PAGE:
Last April, Rory McIlroy, 22, sent shockwaves from the US all the way to his homeland in Holywood, Northern Ireland when he shot a course record 62 on Sunday to win the Wells Fargo Championship.
Rickie Fowler, 22, launched himself to the forefront of the professional golf scene in 2010, nearly winning the Memorial and Phoenix Waste Management Open, but still capturing seven top 10’s and Ryder Cup rookie honors.
But no young gun outshined Dustin Johnson, 25, who went on a rampage in 2010, winning twice, finishing in the top 10 in two major championships, and arguably elevating himself among the elite of professional golf.
These kids grew up watching Woods and Mickelson, but what about that bunch of players who learned the tricks of the trade from paradigms of golf like Nicklaus, Palmer, Watson and Player?
Prepare for the over 40 generation, what PGATour.com has appropriately labeled the “Establishment,” to take the Tour by storm. Led by determined vets like Steve Stricker, Retief Goosen, Ernie Els and Jim Furyk, experience matters and these guys have no shortage of it.
Goosen and Els don’t just own two of the sweetest swings in golf, but they’re both still extremely long off the tee, exceptional short game players and execute their iron shots with nearly flawless precision, which is probably how these young guns learned the ropes.
Not many guys on Tour can contend with Steve Stricker on the putting greens and this past season, Stricker proved he can do much more than putt, winning both the Northern Trust Open and the John Deere Classic.
Jim Furyk is all business, but that doesn’t mean he isn’t still reveling in his Player of the Year award. Since 2005, Furyk hasn’t gone a season without at least seven top 10’s, meaning regardless of his unconventional swing or visibly stoic attitude on the golf course, the guy can downright perform, contend and challenge anyone willing to tee it up.
As much of a shame as it was to watch Anthony Kim’s quick start (a victory and three top 10s in eight starts) to the 2010 season dissipate due to a severe thumb injury, he will be rejuvenated for 2011 and is my pick to win a major championship.
After winning twice in 2008 at the ripe of age of 23, Anthony Kim wasn’t simply destined for greatness, but was anointed the first of what has become an abundance of young talented golfers, to challenge Tiger Woods’ reign over the golf world. In that same year, Kim qualified for three of the four majors, earning his highest honors with a T7 at the British Open.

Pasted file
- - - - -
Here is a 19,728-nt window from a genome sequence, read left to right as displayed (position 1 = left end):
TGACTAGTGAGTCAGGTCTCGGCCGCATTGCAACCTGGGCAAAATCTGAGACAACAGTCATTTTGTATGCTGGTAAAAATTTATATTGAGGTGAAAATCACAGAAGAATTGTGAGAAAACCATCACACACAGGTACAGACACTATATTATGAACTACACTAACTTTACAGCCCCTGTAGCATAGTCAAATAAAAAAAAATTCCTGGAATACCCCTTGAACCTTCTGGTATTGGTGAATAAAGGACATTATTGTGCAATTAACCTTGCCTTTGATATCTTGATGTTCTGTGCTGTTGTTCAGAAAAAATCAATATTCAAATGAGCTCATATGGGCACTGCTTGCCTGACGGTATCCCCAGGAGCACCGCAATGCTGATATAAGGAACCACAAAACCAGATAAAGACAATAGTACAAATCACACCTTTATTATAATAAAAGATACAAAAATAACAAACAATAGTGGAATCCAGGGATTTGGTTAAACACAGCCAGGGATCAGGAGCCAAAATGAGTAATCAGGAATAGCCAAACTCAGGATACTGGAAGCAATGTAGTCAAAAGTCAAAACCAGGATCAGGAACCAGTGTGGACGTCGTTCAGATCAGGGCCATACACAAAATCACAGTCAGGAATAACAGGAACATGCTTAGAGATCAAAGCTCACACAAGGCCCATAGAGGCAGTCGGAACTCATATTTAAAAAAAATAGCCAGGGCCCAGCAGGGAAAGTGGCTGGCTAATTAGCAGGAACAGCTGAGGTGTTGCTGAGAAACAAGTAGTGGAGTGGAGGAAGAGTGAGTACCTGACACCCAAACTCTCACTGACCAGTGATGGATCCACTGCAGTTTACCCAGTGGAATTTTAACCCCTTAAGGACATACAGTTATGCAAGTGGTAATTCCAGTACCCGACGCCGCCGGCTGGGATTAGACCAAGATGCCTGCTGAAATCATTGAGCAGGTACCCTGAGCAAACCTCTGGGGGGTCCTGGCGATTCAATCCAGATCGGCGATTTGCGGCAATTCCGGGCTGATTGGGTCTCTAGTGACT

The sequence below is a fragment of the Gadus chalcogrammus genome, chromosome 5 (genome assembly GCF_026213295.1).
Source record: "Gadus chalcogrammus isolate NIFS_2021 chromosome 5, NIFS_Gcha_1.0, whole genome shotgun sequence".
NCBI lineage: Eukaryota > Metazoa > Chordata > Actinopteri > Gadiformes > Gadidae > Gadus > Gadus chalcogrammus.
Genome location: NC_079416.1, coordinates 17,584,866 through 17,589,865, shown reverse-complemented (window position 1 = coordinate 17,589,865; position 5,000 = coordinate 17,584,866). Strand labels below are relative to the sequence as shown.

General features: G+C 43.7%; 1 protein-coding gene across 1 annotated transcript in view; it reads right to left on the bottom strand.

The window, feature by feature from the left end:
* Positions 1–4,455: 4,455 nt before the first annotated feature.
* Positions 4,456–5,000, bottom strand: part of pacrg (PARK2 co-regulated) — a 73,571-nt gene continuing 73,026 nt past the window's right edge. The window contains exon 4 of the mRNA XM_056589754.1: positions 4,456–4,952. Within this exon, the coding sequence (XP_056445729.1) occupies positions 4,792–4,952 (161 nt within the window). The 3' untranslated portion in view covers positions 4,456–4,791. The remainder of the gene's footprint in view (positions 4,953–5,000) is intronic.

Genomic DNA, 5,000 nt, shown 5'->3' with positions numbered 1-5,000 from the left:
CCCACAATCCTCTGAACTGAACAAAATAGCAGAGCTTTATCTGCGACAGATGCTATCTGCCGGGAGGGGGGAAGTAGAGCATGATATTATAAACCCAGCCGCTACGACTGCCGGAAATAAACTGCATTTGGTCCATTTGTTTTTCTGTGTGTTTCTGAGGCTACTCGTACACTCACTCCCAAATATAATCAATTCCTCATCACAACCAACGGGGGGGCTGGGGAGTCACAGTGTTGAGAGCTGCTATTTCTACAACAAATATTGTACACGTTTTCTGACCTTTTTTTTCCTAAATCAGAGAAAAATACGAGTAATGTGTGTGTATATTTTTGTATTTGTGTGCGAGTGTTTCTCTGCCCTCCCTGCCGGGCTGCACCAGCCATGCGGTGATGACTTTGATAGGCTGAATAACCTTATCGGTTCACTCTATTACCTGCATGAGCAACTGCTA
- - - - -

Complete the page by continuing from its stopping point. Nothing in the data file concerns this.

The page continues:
He acquired more knowledge of the pressure and overwhelming challenge of professional golf in 2009, finishing in the top three three times over the season. He once more made the cut in three majors, highlighted by a T16 at the US Open and T20 at the Masters.
Over those two seasons he was making palpable strides, especially on the greens. Kim was always long off the tee, aggressive with his irons and a precise wedge player, but he truly honed in on his putting and became a threat every time he hit the green in regulation (ranked second in Putting Average on Tour in 2009).
Though the 2010 season was stunted by a thumb injury, Kim’s play between February and May was almost unrivaled. In the span of five tournaments, he earned a first, second, third and seventh.
Beyond his luminous victory at the Shell Houston Open, his third place finish at the Masters was revealing of just how strong of a player he is and the kind of contender he can become. Kim not only broke Nick Price’s record by carding 11 birdies in a single round, but he made a late surge Sunday to shoot a final round 65 and cause some havoc atop the leaderboard.
Kim is still learning, but he has the kind of ferocity, execution, and vision of a champion that is reminiscent of a young Tiger Woods and is becoming more and more recognizable in Rickie Fowler. Anthony Kim has exceeded expectations throughout his young career, especially with his outstanding play in the majors, and in 2011 he will reach the pinnacle of his game with a triumph at a major championship.
I have my money on him at the PGA Championship, which will be held at the Atlanta Athletic Club in John’s Creek, Georgia.
The course fits Kim’s game to a "T."
It's over 7400 yards, meaning his massive length off the tee will play to his advantage. The greens are protected by a variety of treacherous hazards, which will be a catalyst for Kim’s aggressive iron play. And finally, the greens have been designed to be extremely undulated and quick, similar to the kinds of Southern California greens Kim grew up learning on.
A David Duval comeback?
A rules change?
The year of Rickie Fowler?
Tiger's downfall continues?
Mickelson's rise to No.1?